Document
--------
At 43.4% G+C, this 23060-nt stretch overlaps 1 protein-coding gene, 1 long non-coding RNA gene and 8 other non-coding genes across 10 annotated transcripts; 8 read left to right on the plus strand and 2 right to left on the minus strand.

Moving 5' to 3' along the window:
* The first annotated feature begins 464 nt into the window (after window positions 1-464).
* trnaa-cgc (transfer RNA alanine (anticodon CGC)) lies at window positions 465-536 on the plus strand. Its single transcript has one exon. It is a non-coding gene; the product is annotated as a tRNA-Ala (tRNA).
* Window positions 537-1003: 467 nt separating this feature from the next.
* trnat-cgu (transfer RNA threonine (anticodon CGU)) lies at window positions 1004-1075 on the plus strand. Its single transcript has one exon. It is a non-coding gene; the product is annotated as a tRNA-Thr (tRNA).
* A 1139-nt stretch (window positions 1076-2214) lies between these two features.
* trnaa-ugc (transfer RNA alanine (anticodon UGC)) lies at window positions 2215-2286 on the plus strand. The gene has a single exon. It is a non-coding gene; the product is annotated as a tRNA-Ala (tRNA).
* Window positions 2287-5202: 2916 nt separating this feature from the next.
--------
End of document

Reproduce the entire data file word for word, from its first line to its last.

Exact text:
At 43.4% G+C, this 23060-nt stretch overlaps 1 protein-coding gene, 1 long non-coding RNA gene and 8 other non-coding genes across 10 annotated transcripts; 8 read left to right on the plus strand and 2 right to left on the minus strand.

Moving 5' to 3' along the window:
* The first annotated feature begins 464 nt into the window (after window positions 1-464).
* trnaa-cgc (transfer RNA alanine (anticodon CGC)) lies at window positions 465-536 on the plus strand. Its single transcript has one exon. It is a non-coding gene; the product is annotated as a tRNA-Ala (tRNA).
* Window positions 537-1003: 467 nt separating this feature from the next.
* trnat-cgu (transfer RNA threonine (anticodon CGU)) lies at window positions 1004-1075 on the plus strand. Its single transcript has one exon. It is a non-coding gene; the product is annotated as a tRNA-Thr (tRNA).
* A 1139-nt stretch (window positions 1076-2214) lies between these two features.
* trnaa-ugc (transfer RNA alanine (anticodon UGC)) lies at window positions 2215-2286 on the plus strand. The gene has a single exon. It is a non-coding gene; the product is annotated as a tRNA-Ala (tRNA).
* Window positions 2287-5202: 2916 nt separating this feature from the next.